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    ABSTRACT: Melatonin activates two brain G-protein coupled receptors, MT(1) and MT(2), whose differential roles in the sleep-wake cycle remain to be defined. The novel MT(2) receptor partial agonist, N-{2-[(3-methoxyphenyl) phenylamino] ethyl} acetamide (UCM765), is here shown to selectively promote non-rapid eye movement sleep (NREMS) in rats and mice. The enhancement of NREMS by UCM765 is nullified by the pharmacological blockade or genetic deletion of MT(2) receptors. MT(2), but not MT(1), knock-out mice show a decrease in NREMS compared to the wild strain. Immunohistochemical labeling reveals that MT(2) receptors are localized in sleep-related brain regions, and notably the reticular thalamic nucleus (Rt). Microinfusion of UCM765 in the Rt promotes NREMS, and its systemic administration induces an increase in firing and rhythmic burst activity of Rt neurons, which is blocked by the MT(2) antagonist 4-phenyl-2-propionamidotetralin. Since developing hypnotics that increase NREMS without altering sleep architecture remains a medical challenge, MT(2) receptors may represent a novel target for the treatment of sleep disorders.
    Full-text · Article · Dec 2011 · The Journal of Neuroscience : The Official Journal of the Society for Neuroscience
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    ABSTRACT: The mesostriatal dopamine (DA) system contributes to several aspects of responses to rewarding substances and is implicated in conditions such as drug addiction and eating disorders. A subset of DA neurons has been shown to express the type 2 Vesicular glutamate transporter (Vglut2) and may therefore corelease glutamate. In the present study, we analyzed mice with a conditional deletion of Vglut2 in DA neurons (Vglut2(f/f;DAT-Cre)) to address the functional significance of the glutamate-DA cophenotype for responses to cocaine and food reinforcement. Biochemical parameters of striatal DA function were also examined by using DA receptor autoradiography, immediate-early gene quantitative in situ hybridization after cocaine challenge, and DA-selective in vivo chronoamperometry. Mice in which Vglut2 expression had been abrogated in DA neurons displayed enhanced operant self-administration of both high-sucrose food and intravenous cocaine. Furthermore, cocaine seeking maintained by drug-paired cues was increased by 76%, showing that reward-dependent plasticity is perturbed in these mice. In addition, several lines of evidence suggest that adaptive changes occurred in both the ventral and dorsal striatum in the absence of VGLUT2: DA receptor binding was increased, and basal mRNA levels of the DA-induced early genes Nur77 and c-fos were elevated as after cocaine induction. Furthermore, in vivo challenge of the DA system by potassium-evoked depolarization revealed less DA release in both striatal areas. This study demonstrates that absence of VGLUT2 in DA neurons leads to perturbations of reward consumption as well as reward-associated memory, features of particular relevance for addictive-like behavior.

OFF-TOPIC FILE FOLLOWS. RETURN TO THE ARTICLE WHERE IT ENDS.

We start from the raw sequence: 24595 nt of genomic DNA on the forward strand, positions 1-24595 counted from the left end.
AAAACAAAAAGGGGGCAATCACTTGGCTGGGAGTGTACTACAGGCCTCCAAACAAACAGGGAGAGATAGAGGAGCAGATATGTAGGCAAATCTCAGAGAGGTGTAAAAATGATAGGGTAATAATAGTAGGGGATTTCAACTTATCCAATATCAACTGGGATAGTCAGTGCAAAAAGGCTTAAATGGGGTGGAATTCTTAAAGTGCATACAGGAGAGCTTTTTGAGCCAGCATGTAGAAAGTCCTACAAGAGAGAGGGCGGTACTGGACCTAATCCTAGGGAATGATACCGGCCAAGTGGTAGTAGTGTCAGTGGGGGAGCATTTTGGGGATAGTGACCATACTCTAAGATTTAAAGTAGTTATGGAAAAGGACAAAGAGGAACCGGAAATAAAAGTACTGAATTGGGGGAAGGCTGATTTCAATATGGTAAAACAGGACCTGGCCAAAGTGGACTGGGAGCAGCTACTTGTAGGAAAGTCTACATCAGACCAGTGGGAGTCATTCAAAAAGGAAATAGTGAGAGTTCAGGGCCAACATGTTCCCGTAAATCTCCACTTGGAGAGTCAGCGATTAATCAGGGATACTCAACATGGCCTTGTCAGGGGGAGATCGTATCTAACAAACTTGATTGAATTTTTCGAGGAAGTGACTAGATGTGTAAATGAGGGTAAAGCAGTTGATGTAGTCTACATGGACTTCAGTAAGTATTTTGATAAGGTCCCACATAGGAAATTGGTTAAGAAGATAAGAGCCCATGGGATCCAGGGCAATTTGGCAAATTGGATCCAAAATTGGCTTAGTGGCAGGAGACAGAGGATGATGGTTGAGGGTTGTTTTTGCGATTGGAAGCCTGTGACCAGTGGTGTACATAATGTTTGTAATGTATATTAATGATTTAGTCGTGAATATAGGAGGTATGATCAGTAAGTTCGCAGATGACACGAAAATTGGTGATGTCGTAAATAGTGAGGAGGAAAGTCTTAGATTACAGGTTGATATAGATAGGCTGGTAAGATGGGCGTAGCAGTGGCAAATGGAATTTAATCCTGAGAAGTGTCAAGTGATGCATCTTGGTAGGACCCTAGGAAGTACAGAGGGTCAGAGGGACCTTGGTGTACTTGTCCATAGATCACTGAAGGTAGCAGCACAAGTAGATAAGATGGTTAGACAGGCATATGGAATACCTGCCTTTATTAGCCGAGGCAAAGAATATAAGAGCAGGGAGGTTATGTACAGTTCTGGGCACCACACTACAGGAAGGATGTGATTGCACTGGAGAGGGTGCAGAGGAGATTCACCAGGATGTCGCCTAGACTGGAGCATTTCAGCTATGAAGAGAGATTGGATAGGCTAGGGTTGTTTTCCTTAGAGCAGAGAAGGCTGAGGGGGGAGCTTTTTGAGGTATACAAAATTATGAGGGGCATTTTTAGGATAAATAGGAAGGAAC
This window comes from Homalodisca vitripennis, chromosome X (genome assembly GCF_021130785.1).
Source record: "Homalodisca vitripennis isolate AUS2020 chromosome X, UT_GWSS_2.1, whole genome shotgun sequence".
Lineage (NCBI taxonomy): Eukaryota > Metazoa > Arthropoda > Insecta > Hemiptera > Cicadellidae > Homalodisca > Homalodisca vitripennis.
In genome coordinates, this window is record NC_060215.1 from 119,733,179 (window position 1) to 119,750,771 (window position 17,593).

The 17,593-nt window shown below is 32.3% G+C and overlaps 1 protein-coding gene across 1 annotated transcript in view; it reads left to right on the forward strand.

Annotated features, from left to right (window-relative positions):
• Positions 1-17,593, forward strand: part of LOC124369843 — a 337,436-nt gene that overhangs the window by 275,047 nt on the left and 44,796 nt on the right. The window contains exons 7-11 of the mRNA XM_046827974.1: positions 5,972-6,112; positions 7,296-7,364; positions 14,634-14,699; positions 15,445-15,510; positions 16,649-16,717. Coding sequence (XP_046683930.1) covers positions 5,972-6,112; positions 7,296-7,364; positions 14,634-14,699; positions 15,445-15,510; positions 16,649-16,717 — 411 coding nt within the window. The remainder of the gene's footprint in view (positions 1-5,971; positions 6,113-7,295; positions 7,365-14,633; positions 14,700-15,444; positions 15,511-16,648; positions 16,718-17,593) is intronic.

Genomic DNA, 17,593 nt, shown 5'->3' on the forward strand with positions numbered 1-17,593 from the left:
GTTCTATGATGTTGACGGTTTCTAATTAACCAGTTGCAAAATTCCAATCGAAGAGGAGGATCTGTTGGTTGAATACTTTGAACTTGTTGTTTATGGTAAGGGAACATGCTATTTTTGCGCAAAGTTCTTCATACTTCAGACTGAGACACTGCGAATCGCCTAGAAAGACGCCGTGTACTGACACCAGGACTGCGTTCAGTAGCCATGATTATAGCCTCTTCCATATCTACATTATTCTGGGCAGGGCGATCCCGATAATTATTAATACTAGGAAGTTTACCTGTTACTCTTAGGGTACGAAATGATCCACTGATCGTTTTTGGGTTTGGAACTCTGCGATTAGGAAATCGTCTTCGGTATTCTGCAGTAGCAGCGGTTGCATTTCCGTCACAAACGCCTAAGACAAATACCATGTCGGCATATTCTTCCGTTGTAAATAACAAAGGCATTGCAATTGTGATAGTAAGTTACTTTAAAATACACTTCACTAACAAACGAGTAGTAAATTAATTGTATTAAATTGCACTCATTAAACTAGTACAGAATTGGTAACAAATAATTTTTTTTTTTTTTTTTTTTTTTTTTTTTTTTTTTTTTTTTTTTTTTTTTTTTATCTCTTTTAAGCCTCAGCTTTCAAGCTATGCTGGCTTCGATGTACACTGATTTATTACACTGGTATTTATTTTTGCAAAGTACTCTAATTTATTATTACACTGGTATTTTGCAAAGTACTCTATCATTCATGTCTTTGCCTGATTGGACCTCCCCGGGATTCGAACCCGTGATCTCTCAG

Full-text · Article · Aug 2011 · The Journal of Neuroscience : The Official Journal of the Society for Neuroscience
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    ABSTRACT: Recent data indicate that 'classical' neurotransmitters can also act as co-transmitters. This notion has been strengthened by the demonstration that three vesicular glutamate transporters (vesicular glutamate transporter 1 (VGLUT1), VGLUT2 and VGLUT3) are present in central monoamine, acetylcholine and GABA neurons, as well as in primarily glutamatergic neurons. Thus, intriguing questions are raised about the morphological and functional organization of neuronal systems endowed with such a dual signalling capacity. In addition to glutamate co-release, vesicular synergy - a process leading to enhanced packaging of the 'primary' transmitter - is increasingly recognized as a major property of the glutamatergic co-phenotype. The behavioural relevance of this co-phenotype is presently the focus of considerable interest.